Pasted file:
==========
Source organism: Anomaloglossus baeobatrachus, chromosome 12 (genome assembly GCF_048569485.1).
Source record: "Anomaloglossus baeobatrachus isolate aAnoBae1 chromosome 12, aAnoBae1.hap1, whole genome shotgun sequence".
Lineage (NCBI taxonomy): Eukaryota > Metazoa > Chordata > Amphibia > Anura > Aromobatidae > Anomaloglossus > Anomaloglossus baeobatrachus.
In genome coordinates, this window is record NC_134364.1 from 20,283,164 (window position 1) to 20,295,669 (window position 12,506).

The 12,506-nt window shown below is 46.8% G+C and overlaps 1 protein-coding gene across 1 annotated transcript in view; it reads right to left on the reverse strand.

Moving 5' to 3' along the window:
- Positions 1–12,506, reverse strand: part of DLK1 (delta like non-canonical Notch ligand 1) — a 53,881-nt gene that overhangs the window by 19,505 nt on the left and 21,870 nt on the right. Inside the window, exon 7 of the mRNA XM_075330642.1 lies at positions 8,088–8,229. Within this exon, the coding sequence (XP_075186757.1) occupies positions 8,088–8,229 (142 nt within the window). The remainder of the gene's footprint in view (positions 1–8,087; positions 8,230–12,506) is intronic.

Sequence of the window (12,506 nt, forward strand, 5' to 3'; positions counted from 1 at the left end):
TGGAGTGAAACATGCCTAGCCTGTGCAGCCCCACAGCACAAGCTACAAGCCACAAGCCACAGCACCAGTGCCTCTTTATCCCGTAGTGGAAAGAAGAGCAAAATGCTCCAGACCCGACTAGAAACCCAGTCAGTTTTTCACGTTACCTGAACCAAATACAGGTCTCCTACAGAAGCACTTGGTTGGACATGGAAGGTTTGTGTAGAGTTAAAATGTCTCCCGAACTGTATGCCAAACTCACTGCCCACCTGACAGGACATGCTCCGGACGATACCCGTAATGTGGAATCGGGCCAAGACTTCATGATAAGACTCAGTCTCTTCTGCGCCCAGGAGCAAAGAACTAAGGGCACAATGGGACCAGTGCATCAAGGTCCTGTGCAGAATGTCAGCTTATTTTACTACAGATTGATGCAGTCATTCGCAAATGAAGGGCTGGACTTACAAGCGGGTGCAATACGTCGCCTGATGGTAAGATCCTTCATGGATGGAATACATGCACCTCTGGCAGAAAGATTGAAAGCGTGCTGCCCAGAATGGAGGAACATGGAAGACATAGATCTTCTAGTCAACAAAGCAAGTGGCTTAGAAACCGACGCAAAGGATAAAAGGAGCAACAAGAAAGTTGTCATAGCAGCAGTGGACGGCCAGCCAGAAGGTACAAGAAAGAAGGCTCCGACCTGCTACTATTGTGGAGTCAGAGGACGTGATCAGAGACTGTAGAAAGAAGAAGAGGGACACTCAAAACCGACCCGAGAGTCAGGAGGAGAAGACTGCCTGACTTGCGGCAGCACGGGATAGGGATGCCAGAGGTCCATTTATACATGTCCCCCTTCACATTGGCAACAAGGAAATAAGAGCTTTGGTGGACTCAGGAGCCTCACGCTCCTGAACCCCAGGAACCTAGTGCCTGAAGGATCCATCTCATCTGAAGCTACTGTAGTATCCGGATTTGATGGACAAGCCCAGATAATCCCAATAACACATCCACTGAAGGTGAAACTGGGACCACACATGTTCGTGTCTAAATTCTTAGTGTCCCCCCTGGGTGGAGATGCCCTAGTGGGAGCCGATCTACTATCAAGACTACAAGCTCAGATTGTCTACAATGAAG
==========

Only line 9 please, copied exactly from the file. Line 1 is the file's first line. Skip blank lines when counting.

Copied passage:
TGGAGTGAAACATGCCTAGCCTGTGCAGCCCCACAGCACAAGCTACAAGCCACAAGCCACAGCACCAGTGCCTCTTTATCCCGTAGTGGAAAGAAGAGCAAAATGCTCCAGACCCGACTAGAAACCCAGTCAGTTTTTCACGTTACCTGAACCAAATACAGGTCTCCTACAGAAGCACTTGGTTGGACATGGAAGGTTTGTGTAGAGTTAAAATGTCTCCCGAACTGTATGCCAAACTCACTGCCCACCTGACAGGACATGCTCCGGACGATACCCGTAATGTGGAATCGGGCCAAGACTTCATGATAAGACTCAGTCTCTTCTGCGCCCAGGAGCAAAGAACTAAGGGCACAATGGGACCAGTGCATCAAGGTCCTGTGCAGAATGTCAGCTTATTTTACTACAGATTGATGCAGTCATTCGCAAATGAAGGGCTGGACTTACAAGCGGGTGCAATACGTCGCCTGATGGTAAGATCCTTCATGGATGGAATACATGCACCTCTGGCAGAAAGATTGAAAGCGTGCTGCCCAGAATGGAGGAACATGGAAGACATAGATCTTCTAGTCAACAAAGCAAGTGGCTTAGAAACCGACGCAAAGGATAAAAGGAGCAACAAGAAAGTTGTCATAGCAGCAGTGGACGGCCAGCCAGAAGGTACAAGAAAGAAGGCTCCGACCTGCTACTATTGTGGAGTCAGAGGACGTGATCAGAGACTGTAGAAAGAAGAAGAGGGACACTCAAAACCGACCCGAGAGTCAGGAGGAGAAGACTGCCTGACTTGCGGCAGCACGGGATAGGGATGCCAGAGGTCCATTTATACATGTCCCCCTTCACATTGGCAACAAGGAAATAAGAGCTTTGGTGGACTCAGGAGCCTCACGCTCCTGAACCCCAGGAACCTAGTGCCTGAAGGATCCATCTCATCTGAAGCTACTGTAGTATCCGGATTTGATGGACAAGCCCAGATAATCCCAATAACACATCCACTGAAGGTGAAACTGGGACCACACATGTTCGTGTCTAAATTCTTAGTGTCCCCCCTGGGTGGAGATGCCCTAGTGGGAGCCGATCTACTATCAAGACTACAAGCTCAGATTGTCTACAATGAAG